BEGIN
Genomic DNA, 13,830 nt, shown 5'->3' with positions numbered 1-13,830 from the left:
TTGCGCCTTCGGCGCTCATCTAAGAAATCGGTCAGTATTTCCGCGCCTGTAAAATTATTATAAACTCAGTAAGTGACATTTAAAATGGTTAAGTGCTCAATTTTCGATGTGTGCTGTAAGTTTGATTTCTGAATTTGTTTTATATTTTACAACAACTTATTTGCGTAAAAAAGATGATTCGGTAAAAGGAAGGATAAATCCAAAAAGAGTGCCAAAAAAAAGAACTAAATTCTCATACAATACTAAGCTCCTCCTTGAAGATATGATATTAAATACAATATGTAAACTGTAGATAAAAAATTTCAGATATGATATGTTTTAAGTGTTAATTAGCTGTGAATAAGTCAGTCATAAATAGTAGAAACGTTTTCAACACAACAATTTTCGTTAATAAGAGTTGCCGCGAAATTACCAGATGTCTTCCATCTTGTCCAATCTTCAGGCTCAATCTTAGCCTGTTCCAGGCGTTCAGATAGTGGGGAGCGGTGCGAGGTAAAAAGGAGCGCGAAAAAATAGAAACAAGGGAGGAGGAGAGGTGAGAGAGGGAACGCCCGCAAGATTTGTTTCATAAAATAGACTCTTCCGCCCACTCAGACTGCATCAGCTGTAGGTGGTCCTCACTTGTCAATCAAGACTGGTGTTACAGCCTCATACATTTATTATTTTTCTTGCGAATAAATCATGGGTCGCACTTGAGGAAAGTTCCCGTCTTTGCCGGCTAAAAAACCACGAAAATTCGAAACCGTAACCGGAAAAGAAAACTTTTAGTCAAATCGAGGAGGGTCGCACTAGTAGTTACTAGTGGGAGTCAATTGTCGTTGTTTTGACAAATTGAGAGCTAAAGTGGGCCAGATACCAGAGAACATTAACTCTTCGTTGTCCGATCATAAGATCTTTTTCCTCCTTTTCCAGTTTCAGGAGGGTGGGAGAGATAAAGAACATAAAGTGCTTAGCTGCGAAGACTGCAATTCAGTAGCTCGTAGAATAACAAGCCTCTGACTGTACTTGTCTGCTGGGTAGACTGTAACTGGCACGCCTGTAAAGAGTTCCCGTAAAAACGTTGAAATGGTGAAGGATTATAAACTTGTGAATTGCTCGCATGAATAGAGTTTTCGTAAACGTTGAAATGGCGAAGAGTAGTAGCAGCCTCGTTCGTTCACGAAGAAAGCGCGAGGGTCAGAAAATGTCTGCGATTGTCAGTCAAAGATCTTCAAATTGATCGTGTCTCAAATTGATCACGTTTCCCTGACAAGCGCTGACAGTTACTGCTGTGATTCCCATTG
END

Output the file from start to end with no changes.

Genomic DNA, 13,830 nt, shown 5'->3' with positions numbered 1-13,830 from the left:
TTGCGCCTTCGGCGCTCATCTAAGAAATCGGTCAGTATTTCCGCGCCTGTAAAATTATTATAAACTCAGTAAGTGACATTTAAAATGGTTAAGTGCTCAATTTTCGATGTGTGCTGTAAGTTTGATTTCTGAATTTGTTTTATATTTTACAACAACTTATTTGCGTAAAAAAGATGATTCGGTAAAAGGAAGGATAAATCCAAAAAGAGTGCCAAAAAAAAGAACTAAATTCTCATACAATACTAAGCTCCTCCTTGAAGATATGATATTAAATACAATATGTAAACTGTAGATAAAAAATTTCAGATATGATATGTTTTAAGTGTTAATTAGCTGTGAATAAGTCAGTCATAAATAGTAGAAACGTTTTCAACACAACAATTTTCGTTAATAAGAGTTGCCGCGAAATTACCAGATGTCTTCCATCTTGTCCAATCTTCAGGCTCAATCTTAGCCTGTTCCAGGCGTTCAGATAGTGGGGAGCGGTGCGAGGTAAAAAGGAGCGCGAAAAAATAGAAACAAGGGAGGAGGAGAGGTGAGAGAGGGAACGCCCGCAAGATTTGTTTCATAAAATAGACTCTTCCGCCCACTCAGACTGCATCAGCTGTAGGTGGTCCTCACTTGTCAATCAAGACTGGTGTTACAGCCTCATACATTTATTATTTTTCTTGCGAATAAATCATGGGTCGCACTTGAGGAAAGTTCCCGTCTTTGCCGGCTAAAAAACCACGAAAATTCGAAACCGTAACCGGAAAAGAAAACTTTTAGTCAAATCGAGGAGGGTCGCACTAGTAGTTACTAGTGGGAGTCAATTGTCGTTGTTTTGACAAATTGAGAGCTAAAGTGGGCCAGATACCAGAGAACATTAACTCTTCGTTGTCCGATCATAAGATCTTTTTCCTCCTTTTCCAGTTTCAGGAGGGTGGGAGAGATAAAGAACATAAAGTGCTTAGCTGCGAAGACTGCAATTCAGTAGCTCGTAGAATAACAAGCCTCTGACTGTACTTGTCTGCTGGGTAGACTGTAACTGGCACGCCTGTAAAGAGTTCCCGTAAAAACGTTGAAATGGTGAAGGATTATAAACTTGTGAATTGCTCGCATGAATAGAGTTTTCGTAAACGTTGAAATGGCGAAGAGTAGTAGCAGCCTCGTTCGTTCACGAAGAAAGCGCGAGGGTCAGAAAATGTCTGCGATTGTCAGTCAAAGATCTTCAAATTGATCGTGTCTCAAATTGATCACGTTTCCCTGACAAGCGCTGACAGTTACTGCTGTGATTCCCATTG